I haven’t run on the new Peloton treadmill but it looks nice and I like the adjustment dials. They are killing it with group cycling but are getting sued by the recording companies for not paying royalties on all the music in their playlists, oops.
I would look at the Assault Air Runner, and change your indoor running goals to include more HIIT workouts instead of longer runs, because to be honest who wants to run a long time indoors anyway.
Ask me more questions, I’m happy to answer what I can.
Thanks for considered reply. I appreciate the insight from someone who obviously knows their industry.
I did figure lack of home market (let alone marketing to a public with design savvy) was an issue. The crossover of population who works might run X has the space X has the money I’m sure is a pretty tiny overlap.
About 10% of running shoes actually are used for running so I get it.
Commercial vs. Residential feature and price set makes sense. And I was looking at some more commercial machines just to even hit the speed I need. Unfortunately I don’t have the space.
I did look at the manual slat type like the Air Runner and a few others. I really like them especially the curved ones like the Woodway. $$$. And huge.
As a matter of fact the LifeFitness ones were my second pick. The T3 Go is quite nice design (Track console is nicer but I don’t need it). T5 even more so. A bit larger than the TechnoGym though and also not inexpensive. Close to the TechnoGym price surprisingly but a more solid machine and probably better for actual running.
If you don’t mind, I might PM you for more specific thoughts. Don’t want to bug ya here with too specific questions also realizing you might not want to give details publicly.
I can only imagine the difficulty you must have in an industry making such big things that most people buy from a spec sheet!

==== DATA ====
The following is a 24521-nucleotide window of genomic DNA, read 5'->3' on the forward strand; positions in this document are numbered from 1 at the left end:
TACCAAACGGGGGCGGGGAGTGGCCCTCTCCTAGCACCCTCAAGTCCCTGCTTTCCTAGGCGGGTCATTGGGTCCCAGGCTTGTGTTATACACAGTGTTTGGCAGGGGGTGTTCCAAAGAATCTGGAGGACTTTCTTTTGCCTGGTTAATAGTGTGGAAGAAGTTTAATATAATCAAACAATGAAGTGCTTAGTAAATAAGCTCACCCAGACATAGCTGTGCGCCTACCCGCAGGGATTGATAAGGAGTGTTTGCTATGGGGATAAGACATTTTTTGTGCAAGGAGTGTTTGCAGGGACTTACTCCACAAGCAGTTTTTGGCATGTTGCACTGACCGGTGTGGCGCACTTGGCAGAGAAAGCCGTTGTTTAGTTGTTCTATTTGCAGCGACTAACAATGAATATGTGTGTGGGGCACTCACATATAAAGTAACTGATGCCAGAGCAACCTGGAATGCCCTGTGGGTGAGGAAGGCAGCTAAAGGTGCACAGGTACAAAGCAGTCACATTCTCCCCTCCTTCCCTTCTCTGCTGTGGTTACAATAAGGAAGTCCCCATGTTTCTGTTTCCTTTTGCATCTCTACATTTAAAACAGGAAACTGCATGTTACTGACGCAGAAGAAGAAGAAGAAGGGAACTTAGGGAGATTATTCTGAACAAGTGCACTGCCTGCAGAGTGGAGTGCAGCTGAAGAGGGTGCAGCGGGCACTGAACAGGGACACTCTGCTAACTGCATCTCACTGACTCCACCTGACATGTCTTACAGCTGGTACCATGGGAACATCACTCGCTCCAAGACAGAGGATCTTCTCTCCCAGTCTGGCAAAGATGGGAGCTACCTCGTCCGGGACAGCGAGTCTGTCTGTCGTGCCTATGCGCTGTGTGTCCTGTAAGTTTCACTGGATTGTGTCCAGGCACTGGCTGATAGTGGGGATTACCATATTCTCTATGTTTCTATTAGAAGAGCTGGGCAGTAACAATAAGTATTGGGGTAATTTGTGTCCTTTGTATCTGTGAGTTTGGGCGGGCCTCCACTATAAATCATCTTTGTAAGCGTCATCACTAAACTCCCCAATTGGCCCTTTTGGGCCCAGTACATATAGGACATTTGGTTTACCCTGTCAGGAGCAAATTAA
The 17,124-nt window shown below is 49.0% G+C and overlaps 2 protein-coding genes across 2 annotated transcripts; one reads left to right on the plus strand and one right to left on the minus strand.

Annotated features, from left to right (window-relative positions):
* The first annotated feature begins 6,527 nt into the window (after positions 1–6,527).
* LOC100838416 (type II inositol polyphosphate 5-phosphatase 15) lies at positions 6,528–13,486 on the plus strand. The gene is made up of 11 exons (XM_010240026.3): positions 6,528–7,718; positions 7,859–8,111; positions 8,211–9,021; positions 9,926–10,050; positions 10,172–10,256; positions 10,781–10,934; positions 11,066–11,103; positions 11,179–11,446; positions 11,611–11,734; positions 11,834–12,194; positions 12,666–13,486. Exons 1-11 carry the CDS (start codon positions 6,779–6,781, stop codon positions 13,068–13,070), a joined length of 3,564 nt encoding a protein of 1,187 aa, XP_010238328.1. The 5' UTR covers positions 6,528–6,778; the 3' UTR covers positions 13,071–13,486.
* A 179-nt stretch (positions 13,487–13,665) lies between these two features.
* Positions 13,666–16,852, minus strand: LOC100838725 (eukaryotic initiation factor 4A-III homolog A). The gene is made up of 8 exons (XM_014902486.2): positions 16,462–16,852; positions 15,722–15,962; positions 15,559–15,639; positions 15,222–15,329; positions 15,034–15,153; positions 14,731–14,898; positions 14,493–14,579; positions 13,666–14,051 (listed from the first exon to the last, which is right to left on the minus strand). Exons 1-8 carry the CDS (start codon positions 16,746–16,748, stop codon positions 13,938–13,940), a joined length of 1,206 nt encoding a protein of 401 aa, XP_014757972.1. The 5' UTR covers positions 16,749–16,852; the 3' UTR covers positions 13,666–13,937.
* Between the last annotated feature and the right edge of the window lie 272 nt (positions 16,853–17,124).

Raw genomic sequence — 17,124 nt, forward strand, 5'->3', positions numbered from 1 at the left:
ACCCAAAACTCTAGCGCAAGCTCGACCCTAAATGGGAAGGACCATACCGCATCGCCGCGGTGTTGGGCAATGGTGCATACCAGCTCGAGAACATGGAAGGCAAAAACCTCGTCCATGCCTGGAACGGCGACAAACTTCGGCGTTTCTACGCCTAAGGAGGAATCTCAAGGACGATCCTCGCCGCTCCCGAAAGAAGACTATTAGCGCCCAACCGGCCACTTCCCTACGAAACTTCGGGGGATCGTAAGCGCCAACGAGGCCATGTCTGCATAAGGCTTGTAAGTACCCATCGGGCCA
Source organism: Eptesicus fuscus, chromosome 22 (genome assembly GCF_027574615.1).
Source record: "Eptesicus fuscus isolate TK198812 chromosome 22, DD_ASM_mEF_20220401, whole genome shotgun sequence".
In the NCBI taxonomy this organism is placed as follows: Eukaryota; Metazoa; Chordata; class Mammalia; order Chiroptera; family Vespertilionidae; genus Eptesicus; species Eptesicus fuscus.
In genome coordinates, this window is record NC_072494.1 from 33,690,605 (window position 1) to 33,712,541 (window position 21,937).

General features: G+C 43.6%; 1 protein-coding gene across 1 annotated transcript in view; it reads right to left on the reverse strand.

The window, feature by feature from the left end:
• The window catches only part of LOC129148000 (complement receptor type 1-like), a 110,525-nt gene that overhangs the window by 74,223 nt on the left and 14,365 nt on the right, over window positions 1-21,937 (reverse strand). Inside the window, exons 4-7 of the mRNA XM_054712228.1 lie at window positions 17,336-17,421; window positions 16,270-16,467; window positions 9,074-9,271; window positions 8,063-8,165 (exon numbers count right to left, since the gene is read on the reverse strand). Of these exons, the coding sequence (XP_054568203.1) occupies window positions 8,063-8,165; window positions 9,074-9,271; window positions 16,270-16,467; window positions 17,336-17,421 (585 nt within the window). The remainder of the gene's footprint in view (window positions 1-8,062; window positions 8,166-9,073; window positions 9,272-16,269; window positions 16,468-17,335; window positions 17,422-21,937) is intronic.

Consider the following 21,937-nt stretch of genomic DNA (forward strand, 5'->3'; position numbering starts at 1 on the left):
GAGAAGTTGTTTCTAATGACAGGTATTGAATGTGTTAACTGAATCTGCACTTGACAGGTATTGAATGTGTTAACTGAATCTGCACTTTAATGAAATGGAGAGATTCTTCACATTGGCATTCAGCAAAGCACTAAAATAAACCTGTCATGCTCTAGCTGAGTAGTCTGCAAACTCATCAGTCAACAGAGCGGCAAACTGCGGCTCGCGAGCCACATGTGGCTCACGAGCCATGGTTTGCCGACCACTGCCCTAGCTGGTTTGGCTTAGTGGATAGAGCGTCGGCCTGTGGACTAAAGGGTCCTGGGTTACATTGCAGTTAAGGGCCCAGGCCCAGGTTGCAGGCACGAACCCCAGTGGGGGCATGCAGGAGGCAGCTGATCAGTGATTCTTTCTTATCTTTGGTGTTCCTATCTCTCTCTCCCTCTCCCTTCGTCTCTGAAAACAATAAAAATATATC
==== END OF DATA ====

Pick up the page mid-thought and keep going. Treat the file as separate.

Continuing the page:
PS. Longest indoor treadmill run I’ve done was 2 hours. Yup. Not so fun.
We tend to use “deconditioned” as an adjective instead.
I thought this was somewhat pertinent:
Peloton pulls the plug. Owners of the first generation of Peloton’s exercise bike touchscreens will no longer be receiving new software updates for their device, the company announced in a message on its support page. The touchscreen will still be able to access content, but the company is recommending that these users purchase a hardware upgrade so that they may continue to receive new feature updates, and has provided a discount code for a replacement touchscreen and pedal bundle to those with the early devices.
“As with all consumer electronics, the pace of innovation is swift and constantly evolving. And given the age and technology of your First Generation Touchscreen, it no longer accommodates the software features we regularly develop and release,” the company wrote. “We are still committed to maintaining the current experience, but the First Generation Touchscreen will not receive any new features going forward.”
Is this as ridiculous as it sounds?
Makes sense from a technical standpoint.
What doesn’t make sense to me is why you need all this interface on a treadmill. You can run with literally only a pair of shoes and shorts. It’s one of the least high tech sports out there (aside from nude greek wrestling perhaps). I’m as much of a gear geek as anyone but…
The Technogym treadmill that uses your iPad as interface is the smartest route I think.
I’m actually already thinking about how our new Volvo with touchscreen center console will be outdated and not able to function in 20 years compared to my older cars with mechanical/electrical buttons and such will still be going…
I’m impatiently awaiting to over hear someone bragging, “bro, you can’t touch my Palladium X (fake car name). It has a 10.7 inch touchscreen.” If only surf rock existing to write songs about modern cars…eek!
Live by the sword, die by the sword. According to their CEO, they are not an exercise equipment company, they are a technology company. At least half of their COGS is wrapped up in the screen components. You can’t use the screens for anything else except accessing their workouts and staring at their aesthetically pleasing fitness trainers. RK is right, that TG basic dash with iPad connectivity is the way to go and yet nobody has done a seamless job of this yet.
You can pull BS like this in the consumer market - maybe lose some new sales due to word of mouth - but in the commercial space our consoles need to keep working and be updatable for 7-10 years, and any new features have to work with the existing (admittedly lower-tech) hardware.
Its harder and harder to try and buy a nice car that doesn’t have any whiz-bang embedded electronics. Oh right, nobody is going to ‘own’ a ‘car’ in the future…
If they were to survive, I would definitely consider Peloton. I recently used their bike trainer multiple times for several hours and the app integration and usability aspects are well thought out. Their design is also more dynamic whereas most of the treadmills are just branded with a design flavor but are essentially very static in form. The treadmill is $4k so still on the steep side.